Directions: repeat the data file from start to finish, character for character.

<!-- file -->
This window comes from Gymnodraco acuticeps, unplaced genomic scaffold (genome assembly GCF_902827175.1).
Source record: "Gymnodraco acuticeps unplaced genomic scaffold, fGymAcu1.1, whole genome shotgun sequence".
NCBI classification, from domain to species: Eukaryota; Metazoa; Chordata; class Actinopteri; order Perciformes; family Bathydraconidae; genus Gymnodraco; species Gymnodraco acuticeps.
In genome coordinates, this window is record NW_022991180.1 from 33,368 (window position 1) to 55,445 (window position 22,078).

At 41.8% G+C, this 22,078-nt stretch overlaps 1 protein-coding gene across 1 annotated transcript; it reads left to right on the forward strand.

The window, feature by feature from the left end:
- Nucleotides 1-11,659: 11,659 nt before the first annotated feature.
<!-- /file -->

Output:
This window comes from Gymnodraco acuticeps, unplaced genomic scaffold (genome assembly GCF_902827175.1).
Source record: "Gymnodraco acuticeps unplaced genomic scaffold, fGymAcu1.1, whole genome shotgun sequence".
NCBI classification, from domain to species: Eukaryota; Metazoa; Chordata; class Actinopteri; order Perciformes; family Bathydraconidae; genus Gymnodraco; species Gymnodraco acuticeps.
In genome coordinates, this window is record NW_022991180.1 from 33,368 (window position 1) to 55,445 (window position 22,078).

At 41.8% G+C, this 22,078-nt stretch overlaps 1 protein-coding gene across 1 annotated transcript; it reads left to right on the forward strand.

The window, feature by feature from the left end:
- Nucleotides 1-11,659: 11,659 nt before the first annotated feature.